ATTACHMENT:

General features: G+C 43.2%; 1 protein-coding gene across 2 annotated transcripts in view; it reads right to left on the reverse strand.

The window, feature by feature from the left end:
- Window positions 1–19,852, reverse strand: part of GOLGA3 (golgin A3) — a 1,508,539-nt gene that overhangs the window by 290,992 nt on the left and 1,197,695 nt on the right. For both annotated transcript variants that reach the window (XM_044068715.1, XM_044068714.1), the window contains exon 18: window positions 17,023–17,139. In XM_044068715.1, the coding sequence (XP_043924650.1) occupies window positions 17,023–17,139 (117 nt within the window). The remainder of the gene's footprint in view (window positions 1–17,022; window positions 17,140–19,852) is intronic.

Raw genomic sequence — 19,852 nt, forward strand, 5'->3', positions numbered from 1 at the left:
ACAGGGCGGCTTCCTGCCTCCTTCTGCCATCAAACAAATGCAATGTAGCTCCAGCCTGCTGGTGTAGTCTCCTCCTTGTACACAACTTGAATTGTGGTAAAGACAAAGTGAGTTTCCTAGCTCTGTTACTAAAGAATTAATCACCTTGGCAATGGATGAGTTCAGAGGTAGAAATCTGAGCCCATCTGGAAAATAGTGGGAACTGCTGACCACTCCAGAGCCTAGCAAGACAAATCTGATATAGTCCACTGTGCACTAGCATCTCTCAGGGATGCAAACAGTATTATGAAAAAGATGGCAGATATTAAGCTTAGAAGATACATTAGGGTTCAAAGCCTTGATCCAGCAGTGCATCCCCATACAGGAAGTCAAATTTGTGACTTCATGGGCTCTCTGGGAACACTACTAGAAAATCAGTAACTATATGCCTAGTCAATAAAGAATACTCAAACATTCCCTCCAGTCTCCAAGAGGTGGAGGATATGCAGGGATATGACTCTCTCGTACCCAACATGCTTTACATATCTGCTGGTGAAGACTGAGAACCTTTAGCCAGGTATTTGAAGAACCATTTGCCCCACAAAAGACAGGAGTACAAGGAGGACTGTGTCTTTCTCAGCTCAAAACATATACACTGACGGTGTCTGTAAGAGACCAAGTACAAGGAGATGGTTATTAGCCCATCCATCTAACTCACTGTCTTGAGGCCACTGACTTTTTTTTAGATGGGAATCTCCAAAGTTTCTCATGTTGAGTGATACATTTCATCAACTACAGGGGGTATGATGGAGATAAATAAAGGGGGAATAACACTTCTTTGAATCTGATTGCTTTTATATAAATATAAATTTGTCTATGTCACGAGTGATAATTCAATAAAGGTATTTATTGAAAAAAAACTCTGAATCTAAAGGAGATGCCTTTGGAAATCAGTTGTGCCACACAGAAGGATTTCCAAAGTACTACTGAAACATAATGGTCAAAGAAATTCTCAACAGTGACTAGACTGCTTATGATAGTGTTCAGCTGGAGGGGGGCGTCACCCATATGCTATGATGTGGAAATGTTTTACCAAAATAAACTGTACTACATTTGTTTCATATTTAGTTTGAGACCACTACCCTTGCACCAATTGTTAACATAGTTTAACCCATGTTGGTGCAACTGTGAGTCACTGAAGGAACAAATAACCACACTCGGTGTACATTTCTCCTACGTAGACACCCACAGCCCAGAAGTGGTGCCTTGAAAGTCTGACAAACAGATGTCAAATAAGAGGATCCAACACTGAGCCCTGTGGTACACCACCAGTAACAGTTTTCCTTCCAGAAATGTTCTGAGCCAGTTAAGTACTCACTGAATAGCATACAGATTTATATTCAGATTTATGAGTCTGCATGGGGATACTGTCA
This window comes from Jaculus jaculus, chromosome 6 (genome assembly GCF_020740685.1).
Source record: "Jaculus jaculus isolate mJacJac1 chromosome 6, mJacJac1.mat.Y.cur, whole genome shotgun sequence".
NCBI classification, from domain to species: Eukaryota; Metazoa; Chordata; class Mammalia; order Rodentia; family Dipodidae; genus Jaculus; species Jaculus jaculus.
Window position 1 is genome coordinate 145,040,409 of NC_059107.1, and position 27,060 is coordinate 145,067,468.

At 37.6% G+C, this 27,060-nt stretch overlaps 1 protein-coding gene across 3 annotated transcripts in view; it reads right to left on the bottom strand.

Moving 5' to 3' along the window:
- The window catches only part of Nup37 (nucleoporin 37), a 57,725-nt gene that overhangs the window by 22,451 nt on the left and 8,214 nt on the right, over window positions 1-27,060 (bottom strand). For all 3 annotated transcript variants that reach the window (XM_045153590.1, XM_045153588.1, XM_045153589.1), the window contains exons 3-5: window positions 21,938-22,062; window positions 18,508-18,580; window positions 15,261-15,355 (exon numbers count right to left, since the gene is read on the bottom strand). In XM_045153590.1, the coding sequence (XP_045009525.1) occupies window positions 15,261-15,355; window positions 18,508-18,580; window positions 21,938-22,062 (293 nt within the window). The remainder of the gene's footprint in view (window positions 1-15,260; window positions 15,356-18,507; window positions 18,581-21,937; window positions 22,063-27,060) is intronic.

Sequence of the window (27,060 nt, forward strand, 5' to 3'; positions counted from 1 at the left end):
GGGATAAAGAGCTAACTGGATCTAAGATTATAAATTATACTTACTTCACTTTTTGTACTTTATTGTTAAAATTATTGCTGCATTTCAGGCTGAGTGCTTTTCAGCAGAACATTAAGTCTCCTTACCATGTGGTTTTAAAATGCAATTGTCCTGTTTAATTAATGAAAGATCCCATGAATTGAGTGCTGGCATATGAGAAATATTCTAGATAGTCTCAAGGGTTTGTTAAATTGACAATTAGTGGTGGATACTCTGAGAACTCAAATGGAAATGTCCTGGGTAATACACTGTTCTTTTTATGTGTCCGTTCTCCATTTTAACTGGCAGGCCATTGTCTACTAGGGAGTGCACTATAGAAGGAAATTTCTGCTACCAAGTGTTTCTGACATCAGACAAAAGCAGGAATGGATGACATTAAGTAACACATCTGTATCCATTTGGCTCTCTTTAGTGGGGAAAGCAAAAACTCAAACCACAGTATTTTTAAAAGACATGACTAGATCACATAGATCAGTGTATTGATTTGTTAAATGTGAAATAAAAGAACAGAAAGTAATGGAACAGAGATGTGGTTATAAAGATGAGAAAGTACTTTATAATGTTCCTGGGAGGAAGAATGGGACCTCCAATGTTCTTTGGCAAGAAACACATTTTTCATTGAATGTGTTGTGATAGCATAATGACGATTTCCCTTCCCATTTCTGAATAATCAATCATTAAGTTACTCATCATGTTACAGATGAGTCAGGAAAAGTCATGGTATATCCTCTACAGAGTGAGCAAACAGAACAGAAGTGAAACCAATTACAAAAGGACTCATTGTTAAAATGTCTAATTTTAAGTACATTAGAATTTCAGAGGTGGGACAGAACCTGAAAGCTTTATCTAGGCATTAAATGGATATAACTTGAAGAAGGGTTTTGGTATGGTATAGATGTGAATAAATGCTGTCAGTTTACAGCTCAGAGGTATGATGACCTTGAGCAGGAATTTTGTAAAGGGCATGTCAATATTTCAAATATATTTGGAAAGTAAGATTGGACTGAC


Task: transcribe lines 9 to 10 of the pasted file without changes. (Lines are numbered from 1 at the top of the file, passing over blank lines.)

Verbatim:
Window position 1 is genome coordinate 145,040,409 of NC_059107.1, and position 27,060 is coordinate 145,067,468.

At 37.6% G+C, this 27,060-nt stretch overlaps 1 protein-coding gene across 3 annotated transcripts in view; it reads right to left on the bottom strand.